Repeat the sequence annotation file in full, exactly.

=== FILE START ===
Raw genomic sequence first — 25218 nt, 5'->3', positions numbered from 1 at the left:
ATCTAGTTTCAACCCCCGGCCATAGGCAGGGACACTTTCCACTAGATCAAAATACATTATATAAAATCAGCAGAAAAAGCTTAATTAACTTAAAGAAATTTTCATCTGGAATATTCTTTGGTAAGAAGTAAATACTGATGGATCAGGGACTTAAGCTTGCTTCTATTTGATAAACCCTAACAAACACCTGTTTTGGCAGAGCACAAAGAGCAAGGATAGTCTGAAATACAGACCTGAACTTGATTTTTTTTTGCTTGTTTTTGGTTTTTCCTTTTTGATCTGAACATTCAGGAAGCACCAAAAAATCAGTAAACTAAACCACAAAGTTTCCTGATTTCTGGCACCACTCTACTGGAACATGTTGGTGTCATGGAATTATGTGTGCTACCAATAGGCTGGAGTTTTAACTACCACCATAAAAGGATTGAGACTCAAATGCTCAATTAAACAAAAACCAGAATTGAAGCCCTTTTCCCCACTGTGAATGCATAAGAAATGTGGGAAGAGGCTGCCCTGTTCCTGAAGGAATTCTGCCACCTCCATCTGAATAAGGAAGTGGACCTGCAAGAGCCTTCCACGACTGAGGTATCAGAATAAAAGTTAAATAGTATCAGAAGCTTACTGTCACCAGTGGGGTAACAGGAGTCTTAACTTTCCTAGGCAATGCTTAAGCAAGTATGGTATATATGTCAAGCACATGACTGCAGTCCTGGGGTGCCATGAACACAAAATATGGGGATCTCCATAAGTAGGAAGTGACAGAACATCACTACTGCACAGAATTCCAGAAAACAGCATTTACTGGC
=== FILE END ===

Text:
Raw genomic sequence first — 25218 nt, 5'->3', positions numbered from 1 at the left:
ATCTAGTTTCAACCCCCGGCCATAGGCAGGGACACTTTCCACTAGATCAAAATACATTATATAAAATCAGCAGAAAAAGCTTAATTAACTTAAAGAAATTTTCATCTGGAATATTCTTTGGTAAGAAGTAAATACTGATGGATCAGGGACTTAAGCTTGCTTCTATTTGATAAACCCTAACAAACACCTGTTTTGGCAGAGCACAAAGAGCAAGGATAGTCTGAAATACAGACCTGAACTTGATTTTTTTTTGCTTGTTTTTGGTTTTTCCTTTTTGATCTGAACATTCAGGAAGCACCAAAAAATCAGTAAACTAAACCACAAAGTTTCCTGATTTCTGGCACCACTCTACTGGAACATGTTGGTGTCATGGAATTATGTGTGCTACCAATAGGCTGGAGTTTTAACTACCACCATAAAAGGATTGAGACTCAAATGCTCAATTAAACAAAAACCAGAATTGAAGCCCTTTTCCCCACTGTGAATGCATAAGAAATGTGGGAAGAGGCTGCCCTGTTCCTGAAGGAATTCTGCCACCTCCATCTGAATAAGGAAGTGGACCTGCAAGAGCCTTCCACGACTGAGGTATCAGAATAAAAGTTAAATAGTATCAGAAGCTTACTGTCACCAGTGGGGTAACAGGAGTCTTAACTTTCCTAGGCAATGCTTAAGCAAGTATGGTATATATGTCAAGCACATGACTGCAGTCCTGGGGTGCCATGAACACAAAATATGGGGATCTCCATAAGTAGGAAGTGACAGAACATCACTACTGCACAGAATTCCAGAAAACAGCATTTACTGGC